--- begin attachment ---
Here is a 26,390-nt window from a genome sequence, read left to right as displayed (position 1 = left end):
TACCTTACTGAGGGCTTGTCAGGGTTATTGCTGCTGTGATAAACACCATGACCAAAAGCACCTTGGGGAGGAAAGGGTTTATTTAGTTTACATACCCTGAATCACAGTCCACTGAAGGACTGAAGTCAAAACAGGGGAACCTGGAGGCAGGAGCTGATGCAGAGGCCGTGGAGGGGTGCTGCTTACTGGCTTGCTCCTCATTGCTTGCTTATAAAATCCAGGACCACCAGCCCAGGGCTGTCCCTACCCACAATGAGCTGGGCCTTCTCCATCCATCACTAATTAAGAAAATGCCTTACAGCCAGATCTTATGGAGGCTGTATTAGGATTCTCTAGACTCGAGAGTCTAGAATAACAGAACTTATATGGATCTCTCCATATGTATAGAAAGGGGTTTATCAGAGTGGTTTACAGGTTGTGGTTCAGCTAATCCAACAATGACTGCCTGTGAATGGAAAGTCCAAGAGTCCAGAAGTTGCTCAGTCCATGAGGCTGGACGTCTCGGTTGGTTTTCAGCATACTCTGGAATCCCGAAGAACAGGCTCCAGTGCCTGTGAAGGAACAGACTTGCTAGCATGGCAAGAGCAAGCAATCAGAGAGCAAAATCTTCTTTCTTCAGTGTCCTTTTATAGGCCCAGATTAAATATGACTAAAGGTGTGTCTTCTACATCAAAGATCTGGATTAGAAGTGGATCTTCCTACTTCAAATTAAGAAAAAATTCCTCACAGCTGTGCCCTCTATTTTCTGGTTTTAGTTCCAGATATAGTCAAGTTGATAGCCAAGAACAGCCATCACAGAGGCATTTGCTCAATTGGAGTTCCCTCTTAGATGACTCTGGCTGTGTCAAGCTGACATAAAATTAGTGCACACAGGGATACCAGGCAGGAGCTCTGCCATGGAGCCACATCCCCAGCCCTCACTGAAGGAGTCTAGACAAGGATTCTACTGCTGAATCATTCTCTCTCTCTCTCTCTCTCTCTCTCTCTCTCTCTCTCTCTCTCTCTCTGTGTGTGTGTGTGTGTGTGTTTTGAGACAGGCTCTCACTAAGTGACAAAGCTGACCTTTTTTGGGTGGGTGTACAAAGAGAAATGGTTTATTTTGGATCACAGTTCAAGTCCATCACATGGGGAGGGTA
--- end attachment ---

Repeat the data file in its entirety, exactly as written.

Here is a 26,390-nt window from a genome sequence, read left to right as displayed (position 1 = left end):
TACCTTACTGAGGGCTTGTCAGGGTTATTGCTGCTGTGATAAACACCATGACCAAAAGCACCTTGGGGAGGAAAGGGTTTATTTAGTTTACATACCCTGAATCACAGTCCACTGAAGGACTGAAGTCAAAACAGGGGAACCTGGAGGCAGGAGCTGATGCAGAGGCCGTGGAGGGGTGCTGCTTACTGGCTTGCTCCTCATTGCTTGCTTATAAAATCCAGGACCACCAGCCCAGGGCTGTCCCTACCCACAATGAGCTGGGCCTTCTCCATCCATCACTAATTAAGAAAATGCCTTACAGCCAGATCTTATGGAGGCTGTATTAGGATTCTCTAGACTCGAGAGTCTAGAATAACAGAACTTATATGGATCTCTCCATATGTATAGAAAGGGGTTTATCAGAGTGGTTTACAGGTTGTGGTTCAGCTAATCCAACAATGACTGCCTGTGAATGGAAAGTCCAAGAGTCCAGAAGTTGCTCAGTCCATGAGGCTGGACGTCTCGGTTGGTTTTCAGCATACTCTGGAATCCCGAAGAACAGGCTCCAGTGCCTGTGAAGGAACAGACTTGCTAGCATGGCAAGAGCAAGCAATCAGAGAGCAAAATCTTCTTTCTTCAGTGTCCTTTTATAGGCCCAGATTAAATATGACTAAAGGTGTGTCTTCTACATCAAAGATCTGGATTAGAAGTGGATCTTCCTACTTCAAATTAAGAAAAAATTCCTCACAGCTGTGCCCTCTATTTTCTGGTTTTAGTTCCAGATATAGTCAAGTTGATAGCCAAGAACAGCCATCACAGAGGCATTTGCTCAATTGGAGTTCCCTCTTAGATGACTCTGGCTGTGTCAAGCTGACATAAAATTAGTGCACACAGGGATACCAGGCAGGAGCTCTGCCATGGAGCCACATCCCCAGCCCTCACTGAAGGAGTCTAGACAAGGATTCTACTGCTGAATCATTCTCTCTCTCTCTCTCTCTCTCTCTCTCTCTCTCTCTCTCTCTCTCTCTGTGTGTGTGTGTGTGTGTGTTTTGAGACAGGCTCTCACTAAGTGACAAAGCTGACCTTTTTTGGGTGGGTGTACAAAGAGAAATGGTTTATTTTGGATCACAGTTCAAGTCCATCACATGGGGAGGGTA